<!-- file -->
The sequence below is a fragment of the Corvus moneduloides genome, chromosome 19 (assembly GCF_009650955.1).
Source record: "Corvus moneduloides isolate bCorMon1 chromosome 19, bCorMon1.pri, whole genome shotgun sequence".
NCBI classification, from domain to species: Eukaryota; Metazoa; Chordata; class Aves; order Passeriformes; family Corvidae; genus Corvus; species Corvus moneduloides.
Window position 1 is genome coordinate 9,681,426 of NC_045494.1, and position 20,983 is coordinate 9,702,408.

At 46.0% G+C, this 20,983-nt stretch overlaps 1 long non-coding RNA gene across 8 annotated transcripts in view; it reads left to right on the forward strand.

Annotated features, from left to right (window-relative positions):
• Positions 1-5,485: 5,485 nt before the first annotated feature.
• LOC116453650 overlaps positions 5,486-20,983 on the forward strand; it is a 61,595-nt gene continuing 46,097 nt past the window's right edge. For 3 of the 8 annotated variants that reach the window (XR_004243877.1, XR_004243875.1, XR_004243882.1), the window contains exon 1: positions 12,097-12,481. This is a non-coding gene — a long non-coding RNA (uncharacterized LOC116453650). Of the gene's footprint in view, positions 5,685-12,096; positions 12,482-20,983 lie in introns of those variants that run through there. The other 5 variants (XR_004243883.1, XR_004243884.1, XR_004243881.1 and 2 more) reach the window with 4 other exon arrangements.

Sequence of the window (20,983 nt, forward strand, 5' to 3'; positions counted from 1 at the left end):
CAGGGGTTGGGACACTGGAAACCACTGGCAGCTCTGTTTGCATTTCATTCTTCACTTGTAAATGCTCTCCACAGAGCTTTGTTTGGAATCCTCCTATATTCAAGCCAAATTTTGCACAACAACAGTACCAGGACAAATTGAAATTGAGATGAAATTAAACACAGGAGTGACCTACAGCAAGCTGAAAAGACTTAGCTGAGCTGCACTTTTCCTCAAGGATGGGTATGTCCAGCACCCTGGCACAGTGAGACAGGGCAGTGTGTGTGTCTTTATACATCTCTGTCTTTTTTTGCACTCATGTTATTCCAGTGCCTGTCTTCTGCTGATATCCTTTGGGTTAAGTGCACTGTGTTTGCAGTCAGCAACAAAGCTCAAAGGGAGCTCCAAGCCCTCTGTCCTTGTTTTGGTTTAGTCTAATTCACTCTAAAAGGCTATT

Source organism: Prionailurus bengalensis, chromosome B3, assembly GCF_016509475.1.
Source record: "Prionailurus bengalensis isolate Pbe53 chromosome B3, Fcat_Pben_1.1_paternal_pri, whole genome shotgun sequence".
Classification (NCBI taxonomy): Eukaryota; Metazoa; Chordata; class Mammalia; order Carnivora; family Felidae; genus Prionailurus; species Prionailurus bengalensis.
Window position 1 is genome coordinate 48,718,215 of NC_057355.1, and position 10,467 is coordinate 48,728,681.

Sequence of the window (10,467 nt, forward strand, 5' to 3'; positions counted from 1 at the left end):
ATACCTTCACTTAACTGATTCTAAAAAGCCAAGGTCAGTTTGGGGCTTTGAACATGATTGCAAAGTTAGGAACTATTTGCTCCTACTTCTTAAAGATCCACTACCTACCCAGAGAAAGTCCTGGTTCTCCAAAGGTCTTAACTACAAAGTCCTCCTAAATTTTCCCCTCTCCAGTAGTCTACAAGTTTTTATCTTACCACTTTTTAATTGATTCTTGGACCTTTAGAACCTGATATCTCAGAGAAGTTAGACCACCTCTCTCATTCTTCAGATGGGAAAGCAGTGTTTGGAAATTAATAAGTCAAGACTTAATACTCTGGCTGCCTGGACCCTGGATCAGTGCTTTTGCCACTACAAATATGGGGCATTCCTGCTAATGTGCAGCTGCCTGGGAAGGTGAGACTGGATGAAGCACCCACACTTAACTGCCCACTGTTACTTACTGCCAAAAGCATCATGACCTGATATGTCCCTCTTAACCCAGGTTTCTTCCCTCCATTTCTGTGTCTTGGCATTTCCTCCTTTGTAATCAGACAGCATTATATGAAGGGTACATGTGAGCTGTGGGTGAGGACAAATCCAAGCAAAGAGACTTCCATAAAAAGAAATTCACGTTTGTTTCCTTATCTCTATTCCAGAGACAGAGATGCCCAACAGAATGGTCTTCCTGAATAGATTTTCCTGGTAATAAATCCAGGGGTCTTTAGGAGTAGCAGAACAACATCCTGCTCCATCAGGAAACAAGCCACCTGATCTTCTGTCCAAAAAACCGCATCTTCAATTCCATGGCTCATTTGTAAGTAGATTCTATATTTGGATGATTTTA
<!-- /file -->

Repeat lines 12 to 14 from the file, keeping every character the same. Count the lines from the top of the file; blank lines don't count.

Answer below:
Source record: "Prionailurus bengalensis isolate Pbe53 chromosome B3, Fcat_Pben_1.1_paternal_pri, whole genome shotgun sequence".
Classification (NCBI taxonomy): Eukaryota; Metazoa; Chordata; class Mammalia; order Carnivora; family Felidae; genus Prionailurus; species Prionailurus bengalensis.
Window position 1 is genome coordinate 48,718,215 of NC_057355.1, and position 10,467 is coordinate 48,728,681.